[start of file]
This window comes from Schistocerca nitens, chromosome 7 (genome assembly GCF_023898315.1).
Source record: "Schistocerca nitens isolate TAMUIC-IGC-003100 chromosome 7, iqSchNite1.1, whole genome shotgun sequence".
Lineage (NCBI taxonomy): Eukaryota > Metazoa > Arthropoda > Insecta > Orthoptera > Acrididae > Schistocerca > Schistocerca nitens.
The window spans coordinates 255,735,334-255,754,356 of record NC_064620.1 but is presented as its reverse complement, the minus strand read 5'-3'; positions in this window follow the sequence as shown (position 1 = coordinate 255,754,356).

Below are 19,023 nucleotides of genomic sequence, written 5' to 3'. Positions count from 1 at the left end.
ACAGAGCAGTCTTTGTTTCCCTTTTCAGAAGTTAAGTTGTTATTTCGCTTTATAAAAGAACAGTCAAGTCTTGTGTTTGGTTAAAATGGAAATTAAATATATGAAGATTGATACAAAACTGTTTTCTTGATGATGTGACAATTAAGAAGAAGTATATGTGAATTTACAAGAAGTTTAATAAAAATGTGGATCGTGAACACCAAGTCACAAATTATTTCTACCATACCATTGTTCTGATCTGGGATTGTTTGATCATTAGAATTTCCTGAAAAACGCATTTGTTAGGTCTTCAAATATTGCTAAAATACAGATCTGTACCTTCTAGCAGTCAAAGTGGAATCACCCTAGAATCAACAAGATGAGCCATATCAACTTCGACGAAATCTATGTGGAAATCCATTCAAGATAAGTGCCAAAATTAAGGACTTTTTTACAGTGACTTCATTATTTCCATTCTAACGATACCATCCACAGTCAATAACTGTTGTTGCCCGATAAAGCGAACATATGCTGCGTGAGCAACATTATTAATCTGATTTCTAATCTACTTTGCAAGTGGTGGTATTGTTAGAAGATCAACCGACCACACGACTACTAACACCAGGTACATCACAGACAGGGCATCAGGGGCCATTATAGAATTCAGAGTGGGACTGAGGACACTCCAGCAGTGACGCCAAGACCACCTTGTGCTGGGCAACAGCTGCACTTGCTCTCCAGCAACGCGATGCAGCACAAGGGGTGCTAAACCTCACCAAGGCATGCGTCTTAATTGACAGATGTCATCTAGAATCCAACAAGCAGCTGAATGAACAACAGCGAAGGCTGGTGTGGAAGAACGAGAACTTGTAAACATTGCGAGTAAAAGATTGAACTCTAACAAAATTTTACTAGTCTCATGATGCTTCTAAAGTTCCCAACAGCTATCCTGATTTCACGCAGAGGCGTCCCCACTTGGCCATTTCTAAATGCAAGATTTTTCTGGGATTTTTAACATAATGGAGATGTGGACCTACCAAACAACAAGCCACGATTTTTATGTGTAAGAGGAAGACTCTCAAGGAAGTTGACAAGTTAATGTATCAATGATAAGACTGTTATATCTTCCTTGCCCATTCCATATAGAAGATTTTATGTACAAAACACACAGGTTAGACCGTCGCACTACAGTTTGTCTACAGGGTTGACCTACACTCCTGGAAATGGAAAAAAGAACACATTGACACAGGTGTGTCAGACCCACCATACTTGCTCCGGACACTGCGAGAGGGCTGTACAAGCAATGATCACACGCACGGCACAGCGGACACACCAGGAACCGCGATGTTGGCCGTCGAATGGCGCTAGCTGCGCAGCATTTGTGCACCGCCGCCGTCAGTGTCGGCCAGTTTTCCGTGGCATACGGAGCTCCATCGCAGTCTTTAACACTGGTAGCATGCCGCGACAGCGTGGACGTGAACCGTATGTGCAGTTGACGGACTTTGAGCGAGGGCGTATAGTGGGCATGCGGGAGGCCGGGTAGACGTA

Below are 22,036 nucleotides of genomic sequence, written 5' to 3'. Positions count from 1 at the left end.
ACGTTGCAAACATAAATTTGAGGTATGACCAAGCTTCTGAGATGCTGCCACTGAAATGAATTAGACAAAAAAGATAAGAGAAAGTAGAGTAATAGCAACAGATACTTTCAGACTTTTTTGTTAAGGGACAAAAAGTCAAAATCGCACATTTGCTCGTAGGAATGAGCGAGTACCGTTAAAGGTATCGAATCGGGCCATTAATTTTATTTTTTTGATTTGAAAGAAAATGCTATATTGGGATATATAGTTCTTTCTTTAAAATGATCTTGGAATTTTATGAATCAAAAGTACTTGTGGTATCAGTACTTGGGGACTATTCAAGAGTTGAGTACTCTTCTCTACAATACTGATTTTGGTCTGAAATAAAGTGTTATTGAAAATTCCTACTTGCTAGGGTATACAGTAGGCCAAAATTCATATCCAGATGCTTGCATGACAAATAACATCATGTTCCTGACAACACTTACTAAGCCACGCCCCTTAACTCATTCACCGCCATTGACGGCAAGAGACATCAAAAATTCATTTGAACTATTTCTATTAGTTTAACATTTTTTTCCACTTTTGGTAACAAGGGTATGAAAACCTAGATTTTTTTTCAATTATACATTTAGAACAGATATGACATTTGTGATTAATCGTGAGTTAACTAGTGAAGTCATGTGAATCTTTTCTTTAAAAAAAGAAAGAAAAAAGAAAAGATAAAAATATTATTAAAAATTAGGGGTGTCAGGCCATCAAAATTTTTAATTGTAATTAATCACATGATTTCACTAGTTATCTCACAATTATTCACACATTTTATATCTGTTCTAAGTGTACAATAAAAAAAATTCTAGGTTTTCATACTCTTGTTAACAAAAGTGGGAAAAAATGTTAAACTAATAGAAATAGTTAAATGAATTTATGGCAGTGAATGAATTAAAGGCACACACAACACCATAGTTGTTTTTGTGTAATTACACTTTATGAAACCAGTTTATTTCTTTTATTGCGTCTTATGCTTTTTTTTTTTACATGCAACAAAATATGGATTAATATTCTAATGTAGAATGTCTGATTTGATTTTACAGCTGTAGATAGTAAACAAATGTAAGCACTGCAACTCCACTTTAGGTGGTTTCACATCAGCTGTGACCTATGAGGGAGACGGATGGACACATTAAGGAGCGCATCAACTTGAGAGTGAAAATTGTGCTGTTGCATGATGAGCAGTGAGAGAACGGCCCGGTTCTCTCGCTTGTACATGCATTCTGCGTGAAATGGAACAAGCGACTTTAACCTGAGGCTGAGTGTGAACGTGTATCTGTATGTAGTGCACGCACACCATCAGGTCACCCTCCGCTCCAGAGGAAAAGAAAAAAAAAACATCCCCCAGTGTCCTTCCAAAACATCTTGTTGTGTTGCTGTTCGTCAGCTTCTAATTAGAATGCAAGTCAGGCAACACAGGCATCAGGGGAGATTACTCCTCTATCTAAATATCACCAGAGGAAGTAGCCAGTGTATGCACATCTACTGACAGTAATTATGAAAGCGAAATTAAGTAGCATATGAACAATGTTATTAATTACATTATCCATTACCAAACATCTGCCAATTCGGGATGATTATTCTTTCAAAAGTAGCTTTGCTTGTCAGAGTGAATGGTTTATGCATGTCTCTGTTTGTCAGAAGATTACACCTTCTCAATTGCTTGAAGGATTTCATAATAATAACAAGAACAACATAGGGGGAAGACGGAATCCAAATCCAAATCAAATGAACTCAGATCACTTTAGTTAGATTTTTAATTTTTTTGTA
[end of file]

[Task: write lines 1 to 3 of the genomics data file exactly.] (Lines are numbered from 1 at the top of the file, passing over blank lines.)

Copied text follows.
This window comes from Schistocerca nitens, chromosome 7 (genome assembly GCF_023898315.1).
Source record: "Schistocerca nitens isolate TAMUIC-IGC-003100 chromosome 7, iqSchNite1.1, whole genome shotgun sequence".
Lineage (NCBI taxonomy): Eukaryota > Metazoa > Arthropoda > Insecta > Orthoptera > Acrididae > Schistocerca > Schistocerca nitens.